We began our class by tracing around our hands. I then gave each student a box of candy hearts and asked them to discover how many hearts it took to cover their entire palm. We collected the data onto a table and next week we will use the data for our weekly range, mean, median, and mode review.
Next, I gave them a packet that we will be working through today and Monday. I explained that we will be investigating a few questions:
- Does the company that makes the conversation hearts put the same number of candies in each box?
- Does the company put a certain number of each color of heart in each box?
- Can we predict the number of candies, and the number of each color of candy in an unopened box?
We began our investigation by collecting our individual data. We organized and displayed the information about the color and number of our candies in a table. We began to interpret the individual data by creating fractions, decimals (using calculators), and percents to describe our data.
I then placed all of the individual data on a spreadsheet. This allowed us to find totals of not only the number of candies in the room, but the total number of each color of candy in the room.
Using this spreadsheet, we collected and organized our class data onto a table in our packet. We now began to interpret our class data using fractions, decimals, and percents. Once we had the new percentages, we compared our individual data to the class data to see if we had any commonalities. I explained that since our individual data is such a small sample, it is not likely that we would have many common percentages.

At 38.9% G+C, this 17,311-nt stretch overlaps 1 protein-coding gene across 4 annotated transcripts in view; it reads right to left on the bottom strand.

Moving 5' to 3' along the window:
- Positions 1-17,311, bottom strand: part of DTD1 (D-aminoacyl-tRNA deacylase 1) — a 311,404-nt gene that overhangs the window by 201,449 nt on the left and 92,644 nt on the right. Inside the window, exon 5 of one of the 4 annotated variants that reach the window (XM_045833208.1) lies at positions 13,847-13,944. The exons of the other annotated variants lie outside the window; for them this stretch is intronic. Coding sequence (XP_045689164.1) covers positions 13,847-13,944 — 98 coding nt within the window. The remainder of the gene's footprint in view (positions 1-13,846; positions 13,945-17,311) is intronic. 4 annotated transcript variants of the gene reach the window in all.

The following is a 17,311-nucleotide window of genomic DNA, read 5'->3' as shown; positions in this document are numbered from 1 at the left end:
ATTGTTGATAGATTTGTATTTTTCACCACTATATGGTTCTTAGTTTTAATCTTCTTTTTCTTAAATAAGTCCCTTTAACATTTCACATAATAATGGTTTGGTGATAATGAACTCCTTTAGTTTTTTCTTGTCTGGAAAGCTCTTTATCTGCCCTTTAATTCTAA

To get a more precise picture of the data we had gathered. We revisited the spreadsheet. We found the range (difference) in the number of candies in the boxes of candies in the class. Then we found the mean (average) number of candies that were in each box in the class. We found the mode (most often repeated) number of candies in the boxes. We also found the median (middle) number of candies in the boxes. This helped us answer the first question:
Does the company that makes the conversation hearts put the same number of candies in each box?
Based upon our data.... they do (about 29 pieces per box). I explained that the reason the boxes do not always have an equal number of candies is that the candies are filled by machine. The machines are programmed to put in an amount equal to a WEIGHT (1 oz). There may be a discrepancy in the weight of each candy, which would mean more or less candies packaged to meet the weight total.
Here is the spreadsheet with the data collected for each class:
Monday we will spend time comparing these spreadsheets, their data, and their pie graphs. We will continue working with the data collected by the entire 5th grade.